We have quoted the whole of the corresponding figures for the other British possessions, as they permit a very instructive comprison, a comparison that seems to effectually dispose of the oft-repeated assertion that the British investor is slow to appreciate Australasian securities, A period of about three-and-a-half years had elapsed in 1887 from the making up of the first estimate, during which time £81,000,000 had been invested En Australian securities, and only £43,000,000 in the securities of India, Canada, the Cape, and a large number of other colonies all put together.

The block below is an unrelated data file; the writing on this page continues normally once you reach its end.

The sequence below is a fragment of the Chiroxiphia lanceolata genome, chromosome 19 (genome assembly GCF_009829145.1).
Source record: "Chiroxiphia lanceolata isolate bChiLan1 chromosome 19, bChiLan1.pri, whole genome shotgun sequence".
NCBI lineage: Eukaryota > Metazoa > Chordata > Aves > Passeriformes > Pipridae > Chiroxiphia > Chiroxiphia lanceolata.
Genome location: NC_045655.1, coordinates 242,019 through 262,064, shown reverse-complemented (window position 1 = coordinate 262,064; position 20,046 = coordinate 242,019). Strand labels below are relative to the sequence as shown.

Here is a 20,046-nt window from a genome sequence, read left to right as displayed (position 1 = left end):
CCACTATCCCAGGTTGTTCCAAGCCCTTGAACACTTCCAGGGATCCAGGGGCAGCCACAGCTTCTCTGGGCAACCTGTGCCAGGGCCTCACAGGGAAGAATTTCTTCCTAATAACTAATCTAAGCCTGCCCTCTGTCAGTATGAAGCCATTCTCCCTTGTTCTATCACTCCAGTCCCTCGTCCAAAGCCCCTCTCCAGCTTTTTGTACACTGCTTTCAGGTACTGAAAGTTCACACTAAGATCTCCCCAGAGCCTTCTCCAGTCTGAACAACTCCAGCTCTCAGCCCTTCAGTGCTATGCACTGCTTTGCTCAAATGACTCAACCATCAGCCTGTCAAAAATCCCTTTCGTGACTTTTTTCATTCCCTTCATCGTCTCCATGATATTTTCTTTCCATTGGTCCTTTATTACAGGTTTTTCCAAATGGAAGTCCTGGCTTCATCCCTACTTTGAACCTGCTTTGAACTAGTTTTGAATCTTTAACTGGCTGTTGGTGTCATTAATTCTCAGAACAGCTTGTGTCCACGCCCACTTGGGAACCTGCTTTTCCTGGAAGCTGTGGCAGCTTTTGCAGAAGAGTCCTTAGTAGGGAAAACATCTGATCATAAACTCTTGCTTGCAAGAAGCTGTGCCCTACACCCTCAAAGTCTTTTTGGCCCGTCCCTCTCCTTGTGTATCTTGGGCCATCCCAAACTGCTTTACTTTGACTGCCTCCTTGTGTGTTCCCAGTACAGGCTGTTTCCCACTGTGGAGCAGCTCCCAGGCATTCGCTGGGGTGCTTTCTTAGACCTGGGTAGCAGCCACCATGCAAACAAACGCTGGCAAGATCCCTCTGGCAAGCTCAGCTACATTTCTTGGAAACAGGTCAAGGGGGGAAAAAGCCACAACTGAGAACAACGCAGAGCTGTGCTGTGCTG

page 12